Watching Donald Trump fume about the "lying New York Times" before a bewildered group of sheriffs Wednesday afternoon, I imagined "Trump: The Opera."
As the baritone playing Trump bewails the perfidy of his presidential staff, the sheriffs lined up behind him act like a Greek chorus. In ominous minor-key tones, they sing the word "lying" over and over, or "treason." The Trump character grows ever more frenzied, his voice rising until he stalks off the stage in a heart-pounding dramatic climax.
Broadcast on Chuck Todd's daily "Meet the Press," Trump appeared before the sheriffs in their uniforms and cowboy hats just as news broke about a high-level Trump aide calling Trump morally and intellectually unfit for the presidency. The aide made his accusations in an anonymous piece written for The New York Times op-ed page.
As the puzzled sherifs looked on, Trump paced back and forth, clutching a printout of the article, which he tried to read in between fulminating about the Times and the "gutless" writer. Along with looking like an opera's tragic villain, Trump resembled a prosecutor making a case before a jury.
For the second day in a row, revelations about Trump's rebellious staff painted the administration as a dysfunctional "crazy- land." As the night wore on, cable TV's familiar chatterers grew shriller and shriller as reports accumulated about the pseudo-president's "volcanic" rage.
Betraying the autocratic tendencies decried in the op-ed piece, Trump in an ill-considered tweet called on the newspaper to turn over the writer to the government "in the interest of national security." In Trumpland, milk, imported cars and op-ed pieces can harm national security.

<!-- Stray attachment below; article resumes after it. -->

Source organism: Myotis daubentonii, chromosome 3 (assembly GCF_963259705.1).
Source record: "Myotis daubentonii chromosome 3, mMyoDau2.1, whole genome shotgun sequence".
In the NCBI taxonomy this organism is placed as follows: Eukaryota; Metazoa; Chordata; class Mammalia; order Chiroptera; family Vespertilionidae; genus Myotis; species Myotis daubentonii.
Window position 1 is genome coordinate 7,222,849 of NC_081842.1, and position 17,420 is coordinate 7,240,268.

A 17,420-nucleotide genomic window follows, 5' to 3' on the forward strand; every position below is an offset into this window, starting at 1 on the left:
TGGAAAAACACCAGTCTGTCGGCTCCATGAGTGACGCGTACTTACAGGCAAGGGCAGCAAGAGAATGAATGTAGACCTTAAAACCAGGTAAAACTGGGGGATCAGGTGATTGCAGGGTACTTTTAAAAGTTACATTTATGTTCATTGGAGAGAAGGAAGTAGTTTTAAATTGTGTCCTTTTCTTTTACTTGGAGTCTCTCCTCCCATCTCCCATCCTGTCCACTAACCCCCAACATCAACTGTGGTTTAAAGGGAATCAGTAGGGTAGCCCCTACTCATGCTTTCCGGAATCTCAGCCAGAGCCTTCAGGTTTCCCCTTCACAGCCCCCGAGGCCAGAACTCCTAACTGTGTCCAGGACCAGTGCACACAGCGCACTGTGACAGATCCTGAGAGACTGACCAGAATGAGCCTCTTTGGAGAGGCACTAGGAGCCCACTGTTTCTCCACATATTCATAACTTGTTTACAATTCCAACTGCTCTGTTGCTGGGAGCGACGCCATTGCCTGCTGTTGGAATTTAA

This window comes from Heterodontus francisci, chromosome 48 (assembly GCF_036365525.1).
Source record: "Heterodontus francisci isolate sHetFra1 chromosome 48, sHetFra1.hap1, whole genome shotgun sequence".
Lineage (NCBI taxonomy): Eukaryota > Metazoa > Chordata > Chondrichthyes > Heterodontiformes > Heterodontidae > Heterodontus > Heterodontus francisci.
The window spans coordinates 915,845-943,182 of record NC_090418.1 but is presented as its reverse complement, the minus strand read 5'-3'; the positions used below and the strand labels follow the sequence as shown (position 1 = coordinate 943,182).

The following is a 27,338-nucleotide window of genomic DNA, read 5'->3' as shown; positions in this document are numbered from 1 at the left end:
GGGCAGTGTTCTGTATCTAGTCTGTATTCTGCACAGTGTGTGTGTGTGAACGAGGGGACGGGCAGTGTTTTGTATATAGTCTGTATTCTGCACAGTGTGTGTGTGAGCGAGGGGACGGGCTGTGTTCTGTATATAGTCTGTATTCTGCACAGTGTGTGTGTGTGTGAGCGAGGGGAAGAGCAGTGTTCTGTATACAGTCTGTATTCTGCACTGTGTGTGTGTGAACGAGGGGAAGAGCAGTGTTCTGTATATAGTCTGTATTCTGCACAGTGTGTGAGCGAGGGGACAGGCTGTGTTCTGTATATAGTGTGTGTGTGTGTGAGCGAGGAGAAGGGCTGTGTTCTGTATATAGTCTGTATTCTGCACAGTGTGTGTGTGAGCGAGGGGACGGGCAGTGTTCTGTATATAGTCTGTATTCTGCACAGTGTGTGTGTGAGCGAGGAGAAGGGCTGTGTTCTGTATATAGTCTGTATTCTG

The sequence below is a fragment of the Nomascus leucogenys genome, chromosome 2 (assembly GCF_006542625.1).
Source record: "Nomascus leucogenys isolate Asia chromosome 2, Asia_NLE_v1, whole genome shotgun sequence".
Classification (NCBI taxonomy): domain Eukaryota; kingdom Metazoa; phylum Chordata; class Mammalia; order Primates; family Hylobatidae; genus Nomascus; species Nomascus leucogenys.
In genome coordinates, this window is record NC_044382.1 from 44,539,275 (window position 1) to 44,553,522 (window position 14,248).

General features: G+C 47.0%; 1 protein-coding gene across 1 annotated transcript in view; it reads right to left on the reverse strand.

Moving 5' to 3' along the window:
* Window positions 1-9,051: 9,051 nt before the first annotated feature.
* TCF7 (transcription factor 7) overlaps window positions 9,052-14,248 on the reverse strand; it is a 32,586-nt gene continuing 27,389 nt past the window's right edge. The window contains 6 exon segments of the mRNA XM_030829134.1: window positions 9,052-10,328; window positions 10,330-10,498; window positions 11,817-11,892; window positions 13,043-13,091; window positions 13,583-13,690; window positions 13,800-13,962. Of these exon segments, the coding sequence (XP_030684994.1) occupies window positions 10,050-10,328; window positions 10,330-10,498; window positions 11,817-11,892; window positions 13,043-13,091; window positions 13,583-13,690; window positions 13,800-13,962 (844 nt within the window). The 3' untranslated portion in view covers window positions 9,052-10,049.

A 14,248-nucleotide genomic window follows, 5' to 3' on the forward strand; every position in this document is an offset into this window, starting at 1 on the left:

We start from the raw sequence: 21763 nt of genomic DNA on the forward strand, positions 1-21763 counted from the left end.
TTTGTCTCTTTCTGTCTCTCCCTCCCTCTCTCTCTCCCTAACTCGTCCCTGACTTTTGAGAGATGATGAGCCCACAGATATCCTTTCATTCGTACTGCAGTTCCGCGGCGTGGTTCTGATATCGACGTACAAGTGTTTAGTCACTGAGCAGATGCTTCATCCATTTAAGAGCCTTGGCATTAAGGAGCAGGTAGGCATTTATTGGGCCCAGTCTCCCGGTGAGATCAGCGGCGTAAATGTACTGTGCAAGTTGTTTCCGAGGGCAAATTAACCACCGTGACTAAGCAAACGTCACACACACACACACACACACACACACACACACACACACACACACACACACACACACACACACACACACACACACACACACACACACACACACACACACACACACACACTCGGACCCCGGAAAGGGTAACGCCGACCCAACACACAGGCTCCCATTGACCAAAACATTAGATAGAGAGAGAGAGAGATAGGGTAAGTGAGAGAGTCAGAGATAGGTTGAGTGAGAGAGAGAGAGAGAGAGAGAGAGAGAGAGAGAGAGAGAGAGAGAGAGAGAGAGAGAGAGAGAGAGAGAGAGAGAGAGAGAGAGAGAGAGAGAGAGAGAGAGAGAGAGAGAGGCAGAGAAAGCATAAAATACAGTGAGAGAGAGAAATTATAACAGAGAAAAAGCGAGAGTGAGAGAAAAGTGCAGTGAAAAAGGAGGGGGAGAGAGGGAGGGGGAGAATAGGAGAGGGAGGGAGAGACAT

The anonymous author's op-ed article followed the release of similar findings from veteran journalist Bob Woodward in his forthcoming book, "Fear: The Trump White House."
After the op-ed article news broke late Wednesday afternoon, Washington journalists and insiders sought to reveal the writer's identity. Several cable TV commentators disputed the writer's claims to heroism, finding him or her cowardly.
MSNBC's Lawrence O'Donnell made a good case for national intelligence director Dan Coats, although I believe Coats has too much of a sense of loyalty to write the piece, and that he would find its anonymity distasteful.
Vice Presdent Mike Pence and Secretary of State Mike Pompeo denied speculation that they were the author. I could see Pompeo doing it, although he was en route to Pakistan when the news broke. Pence lacks the imagination and writing ability. One of his aides might have done it though.
Other possibilities included economics adviser Larry Kudlow. Someone even suggested Melania Trump, the English-challenged first lady.
The piece appeared too slick for even a skilled communicator like Kudlow. It read as if it were cooked up in a conservative think tank like the Heritage Society. The senior aide likely wrote a rough draft, or outline of ideas, to be polished by a skilled think-tank hack.
The article sounded as if it had been written by more than one person. A single Cabinet member might have been the final author, but consulted with others.
Hopes for the end of the Trump presidency ended the article, indicating that the GOP establishment might have had enough of Trump. Once Brett Kavanaugh takes his seat on the Supreme Court and begins alsahsing the rights of women and workers, Trump will be tossed overboard.
Then we can wait for "The Death of Klinghoffer" author John Adams to write "Trump the Opera." Following"Nixon in China," the title might be "Trump in Crazyland."